Appeals from judgment of Court of Common Pleas of Washington County, May T., 1958, No. 229, in case of Robert L. Zeman and Jonathan Zeman, a minor, by Robert L. Zeman, his parent and natural guardian v. The Borough of Canonsburg.
Richard DiSalle, for appellants.
H. Gilmore Schmidt, with him John A. Townsend, for appellee.
Bell, C. J., Musmanno, Jones, Cohen, Eagen, O'Brien and Roberts, JJ. Opinion by Mr. Chief Justice Bell.
This was an action of trespass brought by a father in behalf of his minor son, of whom he was natural guardian, and in his own right. Plaintiffs claimed that the boy, who was then 11 years old, suffered injuries to his forehead when he was pushed into a swimming pool owned and operated by the defendant-appellee, the Borough of Canonsburg, in a proprietary capacity. The jury returned a verdict for the defendant, and plaintiffs' motion for a new trial was dismissed by the Court en banc. Plaintiffs appeal from the judgment which was entered on the verdict.
On June 26, 1956, the minor plaintiff purchased a ticket for admission to defendant's swimming pool. At about one-thirty in the afternoon, plaintiff was standing at the edge of the pool about three feet away from one of the five lifeguards who was sitting in a chair overlooking the pool. The lifeguard at the time was engaged in conversation with a girl. The minor plaintiff testified that at a point about 20 feet away, four boys about 18 years of age were grappling with a girl, apparently intent upon throwing her into the pool. Fearful that these older boys might throw him into the pool, plaintiff turned his back to them and faced the pool. Suddenly he was pushed into the pool by a hand which was placed on his back. Plaintiff did not know who pushed him into the water. Plaintiff testified that when he fell into the water his head struck another occupant of the pool and he suffered a skull concussion, requiring hospitalization.*fn* However, his testimony also showed that he became a brilliant student.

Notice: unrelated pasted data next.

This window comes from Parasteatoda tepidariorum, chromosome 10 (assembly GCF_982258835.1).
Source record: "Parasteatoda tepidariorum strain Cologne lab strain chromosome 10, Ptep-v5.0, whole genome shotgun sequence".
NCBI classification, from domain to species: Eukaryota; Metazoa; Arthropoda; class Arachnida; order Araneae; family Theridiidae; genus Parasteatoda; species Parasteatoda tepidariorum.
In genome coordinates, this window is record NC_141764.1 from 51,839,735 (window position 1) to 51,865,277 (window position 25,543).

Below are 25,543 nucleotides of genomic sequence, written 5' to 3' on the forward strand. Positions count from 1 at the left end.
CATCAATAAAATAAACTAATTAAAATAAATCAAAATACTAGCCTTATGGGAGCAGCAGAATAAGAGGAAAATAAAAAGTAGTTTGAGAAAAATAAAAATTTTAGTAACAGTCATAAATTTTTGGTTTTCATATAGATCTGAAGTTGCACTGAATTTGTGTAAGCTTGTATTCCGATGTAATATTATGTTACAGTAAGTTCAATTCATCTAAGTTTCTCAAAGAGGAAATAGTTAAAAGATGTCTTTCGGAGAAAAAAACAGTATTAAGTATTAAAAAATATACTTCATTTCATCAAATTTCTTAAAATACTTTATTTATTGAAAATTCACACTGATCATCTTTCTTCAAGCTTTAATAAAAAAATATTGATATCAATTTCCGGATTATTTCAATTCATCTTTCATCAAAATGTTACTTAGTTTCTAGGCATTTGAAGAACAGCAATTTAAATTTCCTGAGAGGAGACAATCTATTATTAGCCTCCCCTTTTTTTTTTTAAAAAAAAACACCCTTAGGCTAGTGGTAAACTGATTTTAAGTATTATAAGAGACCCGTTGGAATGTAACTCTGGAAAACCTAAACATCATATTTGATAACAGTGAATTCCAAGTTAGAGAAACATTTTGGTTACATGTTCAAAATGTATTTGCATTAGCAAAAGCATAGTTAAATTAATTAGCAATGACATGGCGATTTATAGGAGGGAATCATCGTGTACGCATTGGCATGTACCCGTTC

Plaintiff contends that defendant was negligent in allowing rowdyism at the pool which resulted in some
rowdy boy pushing him into the water. Plaintiff also contends that the Court erred in failing to clarify the issues in this case in that it did not give the jury an adequate guide for the application of the law to the facts.
The trial Judge correctly instructed the jury that defendant was not an insurer but that it owed a duty of reasonable care under all the circumstances. At best for the plaintiff, the case was for the jury and, we repeat, the jury brought in a verdict for the defendant; and the lower Court, one of whom was the trial Judge who saw and heard the witnesses, unanimously dismissed plaintiffs' motion for a new trial.
It is hornbook law that (1) the plaintiff must prove by a fair preponderance of the evidence, that defendant was negligent and that its negligence was the proximate cause of plaintiff's injuries, and (2) negligence cannot be presumed from the mere happening of an accident or an injury: Amon v. Shemaka, 419 Pa. 314, 317, 214 A.2d 238; Steiner v. Pittsburgh Rwys. Co., 415 Pa. 549, 204 A.2d 254; Markle v. Robert Hall Clothes, 411 Pa. 282, 284, 191 A.2d 374; Flagiello v. Crilly, 409 Pa. 389, 187 A.2d 289. It is also the law that when a Court, at the end of its charge, asks counsel whether he desires any changes or corrections, the failure of counsel to object and except to any part or portion of the charge cannot be taken advantage of by a general exception, as here, unless the charge contained fundamental error: Segriff v. Johnston, 402 Pa. 109, 113, 166 A.2d 496.
In Segriff v. Johnston, 402 Pa., supra, the Court said (page 113): ". . . 'a party may not sit by silent, take his chances on a verdict, and, if it is adverse, then complain of matter which, if error, could have been eradicated during the trial if brought to the court's attention properly and timely. Keefer ...